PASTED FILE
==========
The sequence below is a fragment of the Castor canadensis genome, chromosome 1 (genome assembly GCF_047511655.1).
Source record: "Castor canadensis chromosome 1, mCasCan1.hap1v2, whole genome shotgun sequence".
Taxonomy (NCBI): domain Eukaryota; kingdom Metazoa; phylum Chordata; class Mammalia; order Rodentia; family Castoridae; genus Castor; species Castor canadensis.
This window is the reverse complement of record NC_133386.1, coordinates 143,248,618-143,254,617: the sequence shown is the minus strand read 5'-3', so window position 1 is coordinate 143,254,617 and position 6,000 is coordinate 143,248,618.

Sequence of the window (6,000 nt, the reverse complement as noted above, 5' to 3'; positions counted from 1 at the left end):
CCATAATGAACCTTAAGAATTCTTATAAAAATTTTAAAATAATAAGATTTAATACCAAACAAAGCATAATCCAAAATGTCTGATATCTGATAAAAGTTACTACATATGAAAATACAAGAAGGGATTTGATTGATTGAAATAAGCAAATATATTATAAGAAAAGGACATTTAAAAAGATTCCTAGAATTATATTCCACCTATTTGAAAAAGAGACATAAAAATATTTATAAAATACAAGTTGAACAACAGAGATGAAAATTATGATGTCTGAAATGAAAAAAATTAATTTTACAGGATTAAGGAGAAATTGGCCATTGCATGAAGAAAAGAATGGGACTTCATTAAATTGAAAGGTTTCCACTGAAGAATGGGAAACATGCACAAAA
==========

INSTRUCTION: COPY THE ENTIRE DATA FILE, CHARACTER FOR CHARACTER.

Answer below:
The sequence below is a fragment of the Castor canadensis genome, chromosome 1 (genome assembly GCF_047511655.1).
Source record: "Castor canadensis chromosome 1, mCasCan1.hap1v2, whole genome shotgun sequence".
Taxonomy (NCBI): domain Eukaryota; kingdom Metazoa; phylum Chordata; class Mammalia; order Rodentia; family Castoridae; genus Castor; species Castor canadensis.
This window is the reverse complement of record NC_133386.1, coordinates 143,248,618-143,254,617: the sequence shown is the minus strand read 5'-3', so window position 1 is coordinate 143,254,617 and position 6,000 is coordinate 143,248,618.

Sequence of the window (6,000 nt, the reverse complement as noted above, 5' to 3'; positions counted from 1 at the left end):
CCATAATGAACCTTAAGAATTCTTATAAAAATTTTAAAATAATAAGATTTAATACCAAACAAAGCATAATCCAAAATGTCTGATATCTGATAAAAGTTACTACATATGAAAATACAAGAAGGGATTTGATTGATTGAAATAAGCAAATATATTATAAGAAAAGGACATTTAAAAAGATTCCTAGAATTATATTCCACCTATTTGAAAAAGAGACATAAAAATATTTATAAAATACAAGTTGAACAACAGAGATGAAAATTATGATGTCTGAAATGAAAAAAATTAATTTTACAGGATTAAGGAGAAATTGGCCATTGCATGAAGAAAAGAATGGGACTTCATTAAATTGAAAGGTTTCCACTGAAGAATGGGAAACATGCACAAAA